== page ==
Campaign ’21 taking shape in Aspen for council, mayor |

Campaign ’21 taking shape in Aspen for council, mayor

Candidates for Aspen City Council and mayor emerging with platforms and communication strategies

The campaign for the 2021 municipal election in the city of Aspen is shaping up as 10 candidates for three seats are beginning to present their platforms and establish their strategies to win votes.

And during a pandemic, campaigning is going to look and feel different from previous elections.

There won’t be as much face-to-face interaction, door knocking and in-person fundraisers due public health orders aimed at reducing the spread of COVID-19.

“Out of respect for people, I will not go door-to-door,” said Aspen Mayor Torre, adding his fundraising efforts also will look different. “In-person, multi-person gatherings will not be the same.”

Torre is running against Lee Mulcahy, who is in a yearslong legal battle with local government over his eligibility to live in his deed-restricted, subsidized home at Burlingame Ranch.

Much of the campaigns and fundraising among the eight vying for two open City Council seats will likely take shape via virtual meetings and gatherings, as well as through direct mailers, emails, websites, social media, newspaper advertising and yard signs.

Some candidates said they plan to participate in some level of in-person campaigning.

“Ultimately, my plan is to meet as many people as possible and I am sure I will do some door knocking,” said City Council candidate Sam Rose.

John Doyle, another candidate running for council, said he was advised that the best way to campaign is to knock on doors, and he also is considering a fundraiser at a local restaurant.

Councilman Ward Hauenstein, who is vying for a second four-year term, said he plans to host Zoom meetings with specific groups in the community to have discussions on issues of concern.

Candidates have less than eight weeks to get their messages out and convince voters to put them in office as Election Day is March 2.

Aspen City Clerk Nicole Henning said ballots will be mailed out Feb. 8 and should arrive in voters’ mailboxes a few days later. Early voting begins Feb. 12, but what that looks like is still up in the air as COVID protocols will dictate how people will be able to vote in person.

“Early voting is going to look different this year,” Henning said. “We are only going to do paper ballots, no touchscreens.”

In-person voting should be limited to those who do not receive ballots, are newly registered, or the ballot they received in the mail has been compromised or filled out mistakenly.

Pitkin County Clerk and Recorder Janice Vos Caudill said voter registration will be available in some fashion at her office on Main Street.

Currently the office is closed to the public until Jan. 15, and Vos Caudill said she will assess whether to open by appointment only on Jan. 19.

“In any event, once the city of Aspen’s ballots drop we’ll put the ‘A’ frame registration sign on the front sidewalk outside the door on the street across from St. Mary’s Church, and a sign in the door, with the door buzzer, just like we did for the June primary and November presidential,” she said via email. “Also, people can go to and print a registration form and drop it in our drop box in front of the building; we collect a couple of times a day.”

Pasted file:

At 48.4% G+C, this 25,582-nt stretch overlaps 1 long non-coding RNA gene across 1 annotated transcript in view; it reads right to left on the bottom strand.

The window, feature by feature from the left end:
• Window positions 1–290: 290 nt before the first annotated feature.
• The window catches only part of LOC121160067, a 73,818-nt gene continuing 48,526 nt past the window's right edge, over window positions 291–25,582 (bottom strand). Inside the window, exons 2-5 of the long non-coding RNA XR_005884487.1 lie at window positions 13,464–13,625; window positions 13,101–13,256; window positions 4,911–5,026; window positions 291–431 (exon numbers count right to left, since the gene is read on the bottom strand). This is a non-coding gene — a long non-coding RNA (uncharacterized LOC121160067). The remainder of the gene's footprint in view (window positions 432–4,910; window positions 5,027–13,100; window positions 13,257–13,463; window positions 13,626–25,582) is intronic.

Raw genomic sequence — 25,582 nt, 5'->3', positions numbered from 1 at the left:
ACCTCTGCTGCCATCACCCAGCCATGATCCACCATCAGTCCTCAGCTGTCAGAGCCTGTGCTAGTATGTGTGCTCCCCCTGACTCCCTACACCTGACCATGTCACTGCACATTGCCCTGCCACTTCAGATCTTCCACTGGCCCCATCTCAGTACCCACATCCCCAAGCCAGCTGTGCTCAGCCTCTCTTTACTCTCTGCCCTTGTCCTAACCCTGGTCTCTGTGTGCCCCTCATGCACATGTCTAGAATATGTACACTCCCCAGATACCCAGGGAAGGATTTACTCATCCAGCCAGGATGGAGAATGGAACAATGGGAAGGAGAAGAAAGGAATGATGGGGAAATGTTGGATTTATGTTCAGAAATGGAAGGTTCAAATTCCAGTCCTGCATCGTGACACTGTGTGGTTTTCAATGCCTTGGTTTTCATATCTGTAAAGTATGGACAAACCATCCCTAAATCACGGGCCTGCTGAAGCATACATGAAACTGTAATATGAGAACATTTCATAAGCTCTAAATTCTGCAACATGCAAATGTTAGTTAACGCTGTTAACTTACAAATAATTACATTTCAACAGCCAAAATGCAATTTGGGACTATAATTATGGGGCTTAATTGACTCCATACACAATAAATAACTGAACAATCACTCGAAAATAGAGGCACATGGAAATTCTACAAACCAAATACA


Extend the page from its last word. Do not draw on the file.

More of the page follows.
On Election Day, the office will be open from 7 a.m. to 7 p.m. to handle last-minute voter registrations.

There are currently 5,766 active registered voters in Aspen.

The second seat that is open on council is currently occupied by Councilwoman Ann Mullins, who is serving her second and final four-year term, due to term limits.

City Council candidates must earn 45%, plus one, of the vote to win a seat, per the city’s home rule charter. For the mayor, it is 50%, plus one.

It’s likely that one council candidate will meet that threshold, but a second one getting that many votes given the crowded field is unlikely, City Attorney Jim True said.

If that’s the case, there will be a runoff election between the top two vote-getters. That election would occur April 6.

“With eight candidates, there will very likely be a runoff,” he said. “I would be flabbergasted if there was not a runoff.”

Aspen City Council candidates

Casey Endsley

Age: 41

Profession: Small-business owner

Years lived in Aspen: 15

Sam Rose

Age: 27

Profession: Pitkin County lead case investigator/contact tracer for COVID

Years lived here: Since 2019

Erin Smiddy

Age: 45

Profession: Currently not in a specific profession. April will be 15 years as volunteer firefighter with Aspen Fire. I’ve been working at Clark’s Snowmass since trying to figure out my next career move

Years lived here: 40

John Doyle

Age: 60

Profession: Primarily, I work as an artist, but I have had many other jobs to make ends meet before and since I began woodcarving

Years lived here: Full time since 1982.

Kimbo Brown-Schirato

Age: 38

Profession: Financial services and small-business owner

Years lived here: 16

Ward Hauenstein

Age: 69

Profession: IT consultant and network administration

Years lived here: 44

Mark Reece

Age: 50

Profession: Entrepreneur and small-business owner

Years lived here: 12

Jimbo Stockton

Age: 54

Profession: Ski instructor

Years Lived here: 23

Editor’s note: Not all candidates have websites set up, so those that are included are are active, or soon will be.

Mayoral candidates


Age: 51

Profession: Tennis professional

Years lived in Aspen: 27

Lee Mulcahy

Age: 55

Profession: Artist but work for Gerd Zeller in home construction.

Years lived here: Almost 27 years

Editor’s note: Not all candidates have websites set up, so those that are included are are active, or soon will be.

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